“Every 10 minutes, somebody will walk in with a donation and say ‘can I do anything?’. We have pages and pages of names of people who are willing to give their time to clean bathrooms, prepare food, sort clothes, go around and re-inflate all the air mattresses that have gone down in our air mattress city.

“We have been unbelievably blessed by the Tweed Shire community and others. One of our first nights, we had a local cafe come in and ask if there was anything they could do. We asked them to make dinner and gave them all the food and they used their facility. We had these incredible curries and casseroles, which were spectacular.

“Just this morning there was an emergency call-out for people who were stranded in the Mount Warning area at Fingal Head and local cafe owners from ‘Next Door Espresso’ came in, and with a team of people, prepared sandwiches for 150 people, so yeah super, super blessed by that.”

As emergency response turns to recovery, John says the volunteers are now a little bit ‘war weary.’

“It’s been an ongoing time, but at the same time – like any Australian – they get in, they do what they need to do when it needs to be done to help other people. We’ve got great teams of people that are working here.”

The next step in The Salvation Army’s disaster response in Queensland and NSW is to assist people in the early recovery stage, providing support for those affected to clean up their properties, apply for grants, find alternative accommodation if needed, and be there emotionally and spiritually as they come to terms with what has happened.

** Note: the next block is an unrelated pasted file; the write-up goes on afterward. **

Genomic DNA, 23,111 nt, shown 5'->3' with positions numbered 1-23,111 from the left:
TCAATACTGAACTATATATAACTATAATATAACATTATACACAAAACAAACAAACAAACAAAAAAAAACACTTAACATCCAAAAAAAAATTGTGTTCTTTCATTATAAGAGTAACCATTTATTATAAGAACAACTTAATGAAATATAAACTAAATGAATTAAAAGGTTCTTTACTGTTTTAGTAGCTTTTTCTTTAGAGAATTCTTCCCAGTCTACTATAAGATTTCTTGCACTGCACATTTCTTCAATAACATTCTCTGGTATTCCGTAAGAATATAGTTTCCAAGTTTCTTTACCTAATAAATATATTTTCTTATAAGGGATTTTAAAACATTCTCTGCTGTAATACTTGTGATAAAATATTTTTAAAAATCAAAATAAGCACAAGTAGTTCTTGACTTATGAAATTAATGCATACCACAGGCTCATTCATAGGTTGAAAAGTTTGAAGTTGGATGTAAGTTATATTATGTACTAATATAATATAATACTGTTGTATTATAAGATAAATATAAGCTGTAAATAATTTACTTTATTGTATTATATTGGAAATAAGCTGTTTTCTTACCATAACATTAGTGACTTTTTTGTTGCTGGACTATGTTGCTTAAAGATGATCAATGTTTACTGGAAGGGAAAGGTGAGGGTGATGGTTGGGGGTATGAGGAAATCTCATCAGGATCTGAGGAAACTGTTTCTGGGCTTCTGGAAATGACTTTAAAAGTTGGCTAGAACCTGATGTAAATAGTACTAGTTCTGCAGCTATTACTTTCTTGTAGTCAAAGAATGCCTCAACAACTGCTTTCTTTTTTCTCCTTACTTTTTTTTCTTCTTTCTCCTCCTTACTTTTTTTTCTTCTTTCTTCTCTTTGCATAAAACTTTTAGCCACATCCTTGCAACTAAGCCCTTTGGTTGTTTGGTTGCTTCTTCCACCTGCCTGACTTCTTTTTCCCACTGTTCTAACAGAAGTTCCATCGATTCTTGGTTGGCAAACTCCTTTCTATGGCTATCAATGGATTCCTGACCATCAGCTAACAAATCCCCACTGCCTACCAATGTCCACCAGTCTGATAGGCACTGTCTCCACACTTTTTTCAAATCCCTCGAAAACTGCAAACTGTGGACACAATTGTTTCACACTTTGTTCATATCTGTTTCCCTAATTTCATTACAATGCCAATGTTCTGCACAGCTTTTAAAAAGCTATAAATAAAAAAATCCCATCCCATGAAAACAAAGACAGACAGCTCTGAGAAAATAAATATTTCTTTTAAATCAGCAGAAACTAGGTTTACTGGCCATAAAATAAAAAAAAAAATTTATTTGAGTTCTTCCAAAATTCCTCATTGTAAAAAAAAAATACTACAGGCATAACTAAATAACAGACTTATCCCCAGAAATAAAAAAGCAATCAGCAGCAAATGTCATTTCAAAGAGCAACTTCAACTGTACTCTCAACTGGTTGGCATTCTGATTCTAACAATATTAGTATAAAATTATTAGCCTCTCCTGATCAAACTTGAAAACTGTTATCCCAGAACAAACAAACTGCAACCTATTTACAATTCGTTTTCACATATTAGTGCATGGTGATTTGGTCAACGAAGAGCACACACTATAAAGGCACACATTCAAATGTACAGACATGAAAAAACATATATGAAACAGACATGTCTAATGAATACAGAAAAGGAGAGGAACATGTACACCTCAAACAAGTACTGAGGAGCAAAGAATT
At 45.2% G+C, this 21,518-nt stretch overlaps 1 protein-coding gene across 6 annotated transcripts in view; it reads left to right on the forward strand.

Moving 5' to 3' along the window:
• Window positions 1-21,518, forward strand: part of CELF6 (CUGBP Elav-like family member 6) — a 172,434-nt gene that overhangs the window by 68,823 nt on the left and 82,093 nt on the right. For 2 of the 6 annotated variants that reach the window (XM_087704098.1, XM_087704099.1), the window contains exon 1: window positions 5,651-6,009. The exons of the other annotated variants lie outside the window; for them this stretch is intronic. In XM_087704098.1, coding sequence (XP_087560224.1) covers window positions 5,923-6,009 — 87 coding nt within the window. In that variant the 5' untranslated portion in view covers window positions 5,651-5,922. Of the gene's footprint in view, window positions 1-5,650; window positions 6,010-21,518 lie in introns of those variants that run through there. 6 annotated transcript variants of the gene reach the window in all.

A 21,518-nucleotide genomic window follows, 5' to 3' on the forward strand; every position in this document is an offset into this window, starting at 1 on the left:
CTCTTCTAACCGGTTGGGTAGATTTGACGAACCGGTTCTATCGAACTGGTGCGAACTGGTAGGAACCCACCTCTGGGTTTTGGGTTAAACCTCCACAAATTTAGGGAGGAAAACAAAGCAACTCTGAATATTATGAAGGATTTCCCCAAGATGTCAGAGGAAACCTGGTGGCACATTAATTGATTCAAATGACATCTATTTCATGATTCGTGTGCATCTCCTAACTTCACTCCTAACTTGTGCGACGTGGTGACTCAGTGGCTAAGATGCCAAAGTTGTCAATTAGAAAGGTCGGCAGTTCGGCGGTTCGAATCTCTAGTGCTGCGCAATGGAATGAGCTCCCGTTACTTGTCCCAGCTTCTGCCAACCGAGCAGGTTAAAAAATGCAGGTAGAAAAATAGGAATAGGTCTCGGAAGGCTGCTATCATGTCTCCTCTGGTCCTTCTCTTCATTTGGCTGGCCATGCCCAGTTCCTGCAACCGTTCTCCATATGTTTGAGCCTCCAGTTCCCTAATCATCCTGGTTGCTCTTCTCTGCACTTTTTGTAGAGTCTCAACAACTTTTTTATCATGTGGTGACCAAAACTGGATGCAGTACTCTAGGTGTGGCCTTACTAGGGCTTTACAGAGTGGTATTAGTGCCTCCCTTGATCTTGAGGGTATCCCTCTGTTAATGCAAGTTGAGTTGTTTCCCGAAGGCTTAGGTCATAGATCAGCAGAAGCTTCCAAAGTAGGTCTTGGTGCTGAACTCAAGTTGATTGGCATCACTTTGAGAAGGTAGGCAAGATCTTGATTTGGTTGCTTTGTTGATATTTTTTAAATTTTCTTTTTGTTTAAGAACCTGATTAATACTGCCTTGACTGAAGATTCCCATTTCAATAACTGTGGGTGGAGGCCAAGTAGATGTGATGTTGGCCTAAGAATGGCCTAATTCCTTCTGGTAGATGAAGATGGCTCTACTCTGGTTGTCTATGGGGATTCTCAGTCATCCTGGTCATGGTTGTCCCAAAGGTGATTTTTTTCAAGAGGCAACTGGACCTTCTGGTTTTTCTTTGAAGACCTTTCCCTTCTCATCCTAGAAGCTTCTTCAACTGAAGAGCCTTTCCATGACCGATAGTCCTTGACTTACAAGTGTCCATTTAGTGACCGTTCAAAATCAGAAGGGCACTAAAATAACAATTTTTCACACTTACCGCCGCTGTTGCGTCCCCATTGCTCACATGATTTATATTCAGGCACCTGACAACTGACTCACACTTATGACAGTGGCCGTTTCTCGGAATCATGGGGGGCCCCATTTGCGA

The Salvation Army has launched a Flood Appeal to help support those devastated by the floods. If you can help, please donate now.
Donate Now

*Please note, while donations of in-kind goods were gratefully received during this emergency response at Tweed Heads, The Salvation Army does not have the storage capability to accept donations of clothing, furniture, etc. moving forward. We work with charities who collect these goods and distribute them on request. If you wish to donate goods, please visit the site below:

Donate Goods

How to access support:

If you have been affected by this flood disaster, financial assistance can be accessed via the recovery hubs. These recovery hubs are operated by multiple agencies, including The Salvation Army, and are a one-stop-shop for information, referrals and personal support and guidance with accessing financial assistance.

QLD recovery hubs currently open:

  • Redcliffe Showgrounds, Redcliffe (Webb Hall)
  • Gympie Civic Centre -32 Mellor Street, Gympie
  • Caboolture Hub -Learning and Business Centre, King St Caboolture

Financial assistance can also be accessed directly from the government:

QLD Personal Hardship Assistance

Federal funding via Services Australia


Salvation Army Direct Feed